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Scharla, S. (2016): Einfluss von Vitamin D auf Knochen und Muskel. In: Diabetologe, Vol. 12, No. 4: pp. 261-268

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Abstract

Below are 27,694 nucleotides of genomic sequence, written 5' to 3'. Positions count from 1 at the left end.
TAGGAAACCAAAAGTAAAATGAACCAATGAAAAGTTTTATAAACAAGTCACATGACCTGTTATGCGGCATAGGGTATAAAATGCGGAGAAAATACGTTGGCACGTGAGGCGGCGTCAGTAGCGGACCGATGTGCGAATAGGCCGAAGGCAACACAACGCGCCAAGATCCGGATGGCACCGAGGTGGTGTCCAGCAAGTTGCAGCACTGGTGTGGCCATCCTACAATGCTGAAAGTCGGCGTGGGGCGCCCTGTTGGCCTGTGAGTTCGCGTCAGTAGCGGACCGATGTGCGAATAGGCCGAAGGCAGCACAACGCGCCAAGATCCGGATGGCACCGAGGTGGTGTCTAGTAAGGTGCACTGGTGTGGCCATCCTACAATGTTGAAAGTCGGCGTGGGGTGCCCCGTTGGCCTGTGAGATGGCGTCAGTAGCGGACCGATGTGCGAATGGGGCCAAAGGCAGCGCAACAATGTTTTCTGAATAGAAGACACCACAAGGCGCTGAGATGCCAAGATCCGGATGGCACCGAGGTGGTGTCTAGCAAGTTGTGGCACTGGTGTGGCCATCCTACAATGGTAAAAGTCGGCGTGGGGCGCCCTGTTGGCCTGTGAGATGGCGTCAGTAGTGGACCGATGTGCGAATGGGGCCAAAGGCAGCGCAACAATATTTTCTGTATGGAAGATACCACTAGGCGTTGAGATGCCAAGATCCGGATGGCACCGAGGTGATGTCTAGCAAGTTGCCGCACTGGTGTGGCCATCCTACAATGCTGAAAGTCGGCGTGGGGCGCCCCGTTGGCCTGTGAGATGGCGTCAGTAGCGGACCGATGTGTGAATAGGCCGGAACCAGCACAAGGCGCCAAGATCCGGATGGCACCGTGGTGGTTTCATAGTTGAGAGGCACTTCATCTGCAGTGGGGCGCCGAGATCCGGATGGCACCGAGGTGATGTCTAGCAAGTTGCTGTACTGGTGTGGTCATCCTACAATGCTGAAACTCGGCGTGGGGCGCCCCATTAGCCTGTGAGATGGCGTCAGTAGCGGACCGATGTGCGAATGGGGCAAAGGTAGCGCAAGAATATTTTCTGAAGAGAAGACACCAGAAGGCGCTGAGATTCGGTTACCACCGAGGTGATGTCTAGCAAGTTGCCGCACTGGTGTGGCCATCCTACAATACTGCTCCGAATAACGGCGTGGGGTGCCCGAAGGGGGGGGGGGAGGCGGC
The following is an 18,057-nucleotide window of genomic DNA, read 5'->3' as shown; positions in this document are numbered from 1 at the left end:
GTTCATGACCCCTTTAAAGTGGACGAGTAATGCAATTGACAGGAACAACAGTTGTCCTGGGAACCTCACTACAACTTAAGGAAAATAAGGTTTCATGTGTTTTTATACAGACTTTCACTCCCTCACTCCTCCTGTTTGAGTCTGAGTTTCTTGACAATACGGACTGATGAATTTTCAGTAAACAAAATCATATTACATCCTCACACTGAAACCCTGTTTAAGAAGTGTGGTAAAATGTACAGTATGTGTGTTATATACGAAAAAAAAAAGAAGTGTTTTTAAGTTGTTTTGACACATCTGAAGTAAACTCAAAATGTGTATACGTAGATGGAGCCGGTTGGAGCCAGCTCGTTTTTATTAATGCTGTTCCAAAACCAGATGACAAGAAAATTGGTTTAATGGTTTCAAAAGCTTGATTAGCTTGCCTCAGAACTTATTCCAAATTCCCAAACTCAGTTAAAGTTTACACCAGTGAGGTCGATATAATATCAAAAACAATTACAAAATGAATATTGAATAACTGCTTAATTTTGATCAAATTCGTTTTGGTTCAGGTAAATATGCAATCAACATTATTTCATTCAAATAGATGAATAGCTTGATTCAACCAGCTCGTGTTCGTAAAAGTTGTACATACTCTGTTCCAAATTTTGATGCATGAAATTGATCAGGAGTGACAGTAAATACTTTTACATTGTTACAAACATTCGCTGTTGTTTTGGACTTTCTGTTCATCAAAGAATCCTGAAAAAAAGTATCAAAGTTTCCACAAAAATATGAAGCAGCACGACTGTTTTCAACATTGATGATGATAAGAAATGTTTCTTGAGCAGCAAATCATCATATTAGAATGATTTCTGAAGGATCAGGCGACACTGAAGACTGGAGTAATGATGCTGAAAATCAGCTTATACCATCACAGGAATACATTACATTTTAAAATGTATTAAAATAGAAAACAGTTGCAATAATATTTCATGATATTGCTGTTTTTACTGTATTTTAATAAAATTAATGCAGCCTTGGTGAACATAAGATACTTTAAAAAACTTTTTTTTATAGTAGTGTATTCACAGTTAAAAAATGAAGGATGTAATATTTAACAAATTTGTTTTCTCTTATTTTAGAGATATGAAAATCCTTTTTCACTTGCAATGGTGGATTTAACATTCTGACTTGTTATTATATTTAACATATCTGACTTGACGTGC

Vitamin D is converted in the liver to 25-hydroxyvitamin D, which represents the storage form and is the most abundant circulating metabolite. The further activation (1-alpha-hydroxylation) leads to the hormone 1aEuro alpha,25-dihydroxyvitamin D (calcitriol), which takes place in the kidneys under hormonal control and contributes to circulating calcitriol but some target organs (such as bone) can produce calcitriol in an autocrine/paracrine fashion. Muscle and bone are the classical target organs for calcitriol. The hormone calcitriol has direct effects on muscle tissue, which are mediated by the nuclear vitamin D receptor (VDR) and also by non-genomic pathways (membrane receptors). Calcitriol modulates differentiation of muscle cells and stimulates protein synthesis. Vitamin D deficiency leads to muscle weakness, which is prominent in patients with rickets and osteomalacia;however, even subclinical vitamin D deficiency is associated with diminished muscle function. In populations with vitamin D deficiency (e. g. elderly people), controlled intervention studies with vitamin D demonstrated improved muscle function and reduction in falls. In bone, calcitriol exerts anabolic and catabolic effects. Calcitriol stimulates intestinal absorption of calcium and phosphate providing mineral supply for bone mineralization. Calcitriol also has direct effects on proliferation and differentiation of bone cells. Calcitriol stimulates alkaline phosphatase and regulates bone matrix proteins (such as osteocalcin and osteopontin);therefore, calcitriol regulates mineralization in a direct manner. In high concentrations calcitriol also stimulates bone resorption. People with severe vitamin D deficiency have a higher risk for fractures. Vitamin D supplementation can reduce the risk of fractures. The best evidence exists for the daily administration of 800-2000 IU of vitamin D. Active vitamin D metabolites (also called vitamin D receptor agonists), such as calcitriol, alfacalcidol (1-alpha-hydroxyvitamin D) and paricalcitol are used for the pharmacological treatment of metabolic bone diseases and in these conditions reduce falls, improve muscle function and reduce the risk of fractures.

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